Integrated Approaches to Pathogen Control in Outbreak Settings – What Can We Learn From Ebola?
Christopher N. Mores, Louisiana State University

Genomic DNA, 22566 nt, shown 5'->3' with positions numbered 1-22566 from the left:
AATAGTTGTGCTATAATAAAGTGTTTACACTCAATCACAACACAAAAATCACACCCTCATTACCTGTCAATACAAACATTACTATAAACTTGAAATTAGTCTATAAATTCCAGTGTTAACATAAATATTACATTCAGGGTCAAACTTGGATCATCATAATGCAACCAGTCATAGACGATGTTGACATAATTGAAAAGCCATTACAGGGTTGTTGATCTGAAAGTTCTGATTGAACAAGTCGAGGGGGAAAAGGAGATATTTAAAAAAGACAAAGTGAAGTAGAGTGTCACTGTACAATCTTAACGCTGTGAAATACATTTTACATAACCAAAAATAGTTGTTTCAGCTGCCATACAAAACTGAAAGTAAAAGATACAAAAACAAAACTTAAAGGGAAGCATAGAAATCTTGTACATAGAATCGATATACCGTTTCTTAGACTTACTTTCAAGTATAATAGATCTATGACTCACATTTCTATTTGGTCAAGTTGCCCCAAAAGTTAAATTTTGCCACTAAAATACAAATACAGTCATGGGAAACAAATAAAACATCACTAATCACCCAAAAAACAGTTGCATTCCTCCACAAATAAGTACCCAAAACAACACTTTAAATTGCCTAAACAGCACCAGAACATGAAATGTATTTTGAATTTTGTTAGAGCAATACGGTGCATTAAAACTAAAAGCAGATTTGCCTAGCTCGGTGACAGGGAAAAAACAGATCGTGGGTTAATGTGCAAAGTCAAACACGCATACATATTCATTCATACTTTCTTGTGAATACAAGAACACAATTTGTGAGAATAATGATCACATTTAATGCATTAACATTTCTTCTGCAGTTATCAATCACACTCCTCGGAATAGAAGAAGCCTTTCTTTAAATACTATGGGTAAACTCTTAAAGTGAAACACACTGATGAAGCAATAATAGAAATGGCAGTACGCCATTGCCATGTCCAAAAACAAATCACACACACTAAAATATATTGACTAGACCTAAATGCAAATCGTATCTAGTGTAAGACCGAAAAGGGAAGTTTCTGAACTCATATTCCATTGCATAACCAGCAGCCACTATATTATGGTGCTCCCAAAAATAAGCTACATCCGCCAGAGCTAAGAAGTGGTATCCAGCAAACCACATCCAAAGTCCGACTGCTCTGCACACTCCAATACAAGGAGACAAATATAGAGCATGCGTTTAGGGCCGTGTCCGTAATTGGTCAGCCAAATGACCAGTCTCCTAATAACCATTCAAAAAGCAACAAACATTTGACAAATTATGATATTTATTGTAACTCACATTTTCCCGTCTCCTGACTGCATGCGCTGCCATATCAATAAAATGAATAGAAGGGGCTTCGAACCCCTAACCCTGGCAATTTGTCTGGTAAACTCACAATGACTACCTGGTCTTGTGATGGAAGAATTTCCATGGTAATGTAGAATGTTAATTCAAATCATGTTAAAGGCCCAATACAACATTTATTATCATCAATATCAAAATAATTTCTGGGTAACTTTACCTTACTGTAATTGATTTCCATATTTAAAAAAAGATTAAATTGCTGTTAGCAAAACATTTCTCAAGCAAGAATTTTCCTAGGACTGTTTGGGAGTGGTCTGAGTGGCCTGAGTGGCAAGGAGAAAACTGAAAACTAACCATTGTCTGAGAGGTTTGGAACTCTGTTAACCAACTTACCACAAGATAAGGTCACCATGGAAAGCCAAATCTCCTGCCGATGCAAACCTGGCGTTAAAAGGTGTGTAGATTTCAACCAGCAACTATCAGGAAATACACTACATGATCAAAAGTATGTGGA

Since 2014, the outbreak of Ebola virus (EVD) in West Africa has infected over 27,000 people and killed almost half of those. Despite continued efforts by governmental, volunteer and NGO organizations, the epidemic has still not been extinguished. Controlling EVD transmission is a complex problem involving careful consideration of local customs, biosafety and containment, compassionate counseling and education, and scientific investigation of the virus and transmission system components. In addition, there have been predictions that outbreaks of zoonotic diseases such as EVD will increase with climate change, urbanization and land-use redistribution. If we are to use this event as learning experience, we need an interdisciplinary approach involving clinical and basic sciences, emergency preparedness and biohazard training, and communication and behavior change specialists. Critical to this is the installation of better infrastructure not only to improve patient care and outcomes, but also to encourage and facilitate the collection of clinical, epidemiological, and scientific data streams. Here I discuss my experiences in Sierra Leone working with an NGO as a cross-discipline expert where I oversaw the development, dissemination and training of biosafety/containment protocols; the surveillance for factors contributing to point-of-care transmission events; the collection of epidemiological, clinical, and basic science data, and the role of therapeutics and vaccine candidates in the pipeline for outbreak mitigation. The goal is to provide a framework for a broad approach to scientific investigation and response future outbreaks of Ebola and other diseases.